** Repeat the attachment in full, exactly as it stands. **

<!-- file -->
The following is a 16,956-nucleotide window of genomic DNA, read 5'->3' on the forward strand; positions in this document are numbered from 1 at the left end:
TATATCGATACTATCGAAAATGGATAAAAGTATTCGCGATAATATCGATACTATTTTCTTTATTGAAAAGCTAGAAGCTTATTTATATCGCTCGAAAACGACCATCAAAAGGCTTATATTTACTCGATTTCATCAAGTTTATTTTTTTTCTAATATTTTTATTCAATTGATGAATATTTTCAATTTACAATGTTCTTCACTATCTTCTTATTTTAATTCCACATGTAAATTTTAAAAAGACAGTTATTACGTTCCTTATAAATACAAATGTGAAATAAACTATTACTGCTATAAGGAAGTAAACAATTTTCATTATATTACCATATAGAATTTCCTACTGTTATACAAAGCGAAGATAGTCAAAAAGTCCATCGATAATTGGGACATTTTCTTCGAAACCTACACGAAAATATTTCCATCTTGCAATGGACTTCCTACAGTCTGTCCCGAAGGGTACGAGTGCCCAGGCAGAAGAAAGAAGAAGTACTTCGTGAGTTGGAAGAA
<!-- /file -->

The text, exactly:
The following is a 16,956-nucleotide window of genomic DNA, read 5'->3' on the forward strand; positions in this document are numbered from 1 at the left end:
TATATCGATACTATCGAAAATGGATAAAAGTATTCGCGATAATATCGATACTATTTTCTTTATTGAAAAGCTAGAAGCTTATTTATATCGCTCGAAAACGACCATCAAAAGGCTTATATTTACTCGATTTCATCAAGTTTATTTTTTTTCTAATATTTTTATTCAATTGATGAATATTTTCAATTTACAATGTTCTTCACTATCTTCTTATTTTAATTCCACATGTAAATTTTAAAAAGACAGTTATTACGTTCCTTATAAATACAAATGTGAAATAAACTATTACTGCTATAAGGAAGTAAACAATTTTCATTATATTACCATATAGAATTTCCTACTGTTATACAAAGCGAAGATAGTCAAAAAGTCCATCGATAATTGGGACATTTTCTTCGAAACCTACACGAAAATATTTCCATCTTGCAATGGACTTCCTACAGTCTGTCCCGAAGGGTACGAGTGCCCAGGCAGAAGAAAGAAGAAGTACTTCGTGAGTTGGAAGAA